A conventional loan is a home mortgage issued by a traditional lender without support from a government-backed loan program. Typically, with a conventional loan, the borrower pays 20 percent down on the purchase price of the house. However, borrowers can get traditional non-government bank loans with a smaller down payment.
When a home buyer is not able to make a 20 percent down payment on a conventional loan, the bank requires the home buyer to pay for private mortgage insurance. PMI is coverage the borrower purchases that pays the lender back if the borrower is unable to make mortgage payments. Lenders require this extra protection because is it riskier for them to fund a purchase when the borrower doesn't make a sizable down payment.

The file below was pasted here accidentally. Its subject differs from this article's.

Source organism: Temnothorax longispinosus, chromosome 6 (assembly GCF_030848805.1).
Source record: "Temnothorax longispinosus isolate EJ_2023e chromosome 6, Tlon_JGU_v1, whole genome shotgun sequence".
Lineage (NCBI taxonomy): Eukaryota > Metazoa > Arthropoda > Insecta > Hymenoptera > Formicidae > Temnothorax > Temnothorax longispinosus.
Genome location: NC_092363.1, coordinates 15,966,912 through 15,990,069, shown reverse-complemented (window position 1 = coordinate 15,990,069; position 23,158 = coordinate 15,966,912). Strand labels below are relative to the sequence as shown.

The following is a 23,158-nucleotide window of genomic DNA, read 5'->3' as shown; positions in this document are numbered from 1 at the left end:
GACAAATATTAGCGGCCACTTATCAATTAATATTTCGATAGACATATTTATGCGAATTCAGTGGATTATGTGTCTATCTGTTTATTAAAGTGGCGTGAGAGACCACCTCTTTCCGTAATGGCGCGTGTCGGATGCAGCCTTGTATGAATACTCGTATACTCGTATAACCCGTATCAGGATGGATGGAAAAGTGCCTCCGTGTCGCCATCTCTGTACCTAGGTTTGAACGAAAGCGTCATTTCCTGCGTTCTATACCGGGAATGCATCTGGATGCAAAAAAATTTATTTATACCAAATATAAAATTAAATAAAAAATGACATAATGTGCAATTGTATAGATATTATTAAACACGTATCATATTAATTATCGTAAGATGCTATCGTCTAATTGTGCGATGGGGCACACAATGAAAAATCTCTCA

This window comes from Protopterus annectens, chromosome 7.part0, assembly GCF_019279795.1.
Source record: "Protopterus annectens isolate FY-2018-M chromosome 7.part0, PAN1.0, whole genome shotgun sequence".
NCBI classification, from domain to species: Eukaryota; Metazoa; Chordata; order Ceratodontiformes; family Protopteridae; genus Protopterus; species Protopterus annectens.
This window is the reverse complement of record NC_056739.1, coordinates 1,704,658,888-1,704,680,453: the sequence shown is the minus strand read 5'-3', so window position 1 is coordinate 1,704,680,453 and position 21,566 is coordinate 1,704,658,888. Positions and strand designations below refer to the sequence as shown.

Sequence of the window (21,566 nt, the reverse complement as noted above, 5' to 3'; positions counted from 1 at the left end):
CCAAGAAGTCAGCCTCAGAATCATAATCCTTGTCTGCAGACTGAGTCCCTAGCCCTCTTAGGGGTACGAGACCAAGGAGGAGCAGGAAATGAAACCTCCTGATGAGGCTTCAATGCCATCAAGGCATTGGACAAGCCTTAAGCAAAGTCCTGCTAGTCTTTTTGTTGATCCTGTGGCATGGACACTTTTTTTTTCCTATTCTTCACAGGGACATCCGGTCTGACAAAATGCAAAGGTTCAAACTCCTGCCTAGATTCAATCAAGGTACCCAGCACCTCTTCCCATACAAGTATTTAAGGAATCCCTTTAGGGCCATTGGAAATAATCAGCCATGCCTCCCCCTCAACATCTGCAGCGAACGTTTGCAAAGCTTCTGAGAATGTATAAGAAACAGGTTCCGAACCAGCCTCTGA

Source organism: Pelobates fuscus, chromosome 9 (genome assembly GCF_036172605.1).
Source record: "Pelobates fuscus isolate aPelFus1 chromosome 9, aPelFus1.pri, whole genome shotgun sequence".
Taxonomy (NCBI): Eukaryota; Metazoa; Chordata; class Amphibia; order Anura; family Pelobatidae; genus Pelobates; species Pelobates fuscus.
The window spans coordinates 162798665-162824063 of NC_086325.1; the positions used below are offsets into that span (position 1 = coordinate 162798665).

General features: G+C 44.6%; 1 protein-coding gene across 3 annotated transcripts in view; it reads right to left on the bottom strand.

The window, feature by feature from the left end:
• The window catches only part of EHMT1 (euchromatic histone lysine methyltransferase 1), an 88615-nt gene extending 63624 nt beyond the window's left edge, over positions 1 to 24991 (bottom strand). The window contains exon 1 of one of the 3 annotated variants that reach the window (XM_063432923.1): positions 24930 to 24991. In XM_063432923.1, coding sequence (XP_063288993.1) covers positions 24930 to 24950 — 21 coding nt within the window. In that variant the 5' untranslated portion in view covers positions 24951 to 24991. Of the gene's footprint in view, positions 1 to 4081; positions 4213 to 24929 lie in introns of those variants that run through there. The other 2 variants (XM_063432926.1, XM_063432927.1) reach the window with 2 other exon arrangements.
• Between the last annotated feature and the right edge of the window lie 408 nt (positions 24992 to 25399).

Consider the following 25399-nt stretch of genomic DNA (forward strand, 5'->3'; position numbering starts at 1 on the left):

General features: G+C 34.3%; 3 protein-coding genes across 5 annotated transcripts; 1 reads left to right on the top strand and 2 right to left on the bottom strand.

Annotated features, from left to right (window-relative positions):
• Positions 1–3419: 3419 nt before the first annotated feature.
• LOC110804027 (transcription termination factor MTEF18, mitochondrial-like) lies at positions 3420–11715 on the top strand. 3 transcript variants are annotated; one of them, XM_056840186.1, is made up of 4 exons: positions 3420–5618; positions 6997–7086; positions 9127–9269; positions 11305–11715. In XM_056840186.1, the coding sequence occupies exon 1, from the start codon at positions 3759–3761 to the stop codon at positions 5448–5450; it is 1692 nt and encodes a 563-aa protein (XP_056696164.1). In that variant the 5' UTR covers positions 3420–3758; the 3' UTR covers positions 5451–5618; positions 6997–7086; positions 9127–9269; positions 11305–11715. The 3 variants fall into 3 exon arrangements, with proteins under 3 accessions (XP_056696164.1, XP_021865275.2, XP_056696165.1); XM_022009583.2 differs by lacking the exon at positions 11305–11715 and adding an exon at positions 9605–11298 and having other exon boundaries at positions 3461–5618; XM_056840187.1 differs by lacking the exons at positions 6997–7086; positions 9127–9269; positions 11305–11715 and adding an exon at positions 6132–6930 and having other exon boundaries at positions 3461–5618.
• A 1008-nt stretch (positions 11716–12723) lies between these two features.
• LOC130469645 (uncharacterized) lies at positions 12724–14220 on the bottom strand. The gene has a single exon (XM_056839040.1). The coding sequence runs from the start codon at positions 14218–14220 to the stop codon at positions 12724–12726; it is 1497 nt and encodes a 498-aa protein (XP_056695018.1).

On a fixed-rate conventional loan, a home buyer makes fixed monthly payments of principal and interest for a stated period of time. On a variable-rate conventional loan, the borrower's payments can fluctuate based on changes in prime interest rates.
Government-backed programs such as the FHA loan program are alternatives for home buyers who can't make a sizable down payment or meet the minimum credit requirements of conventional lenders. FHA loans require just a 3.5 percent down payment.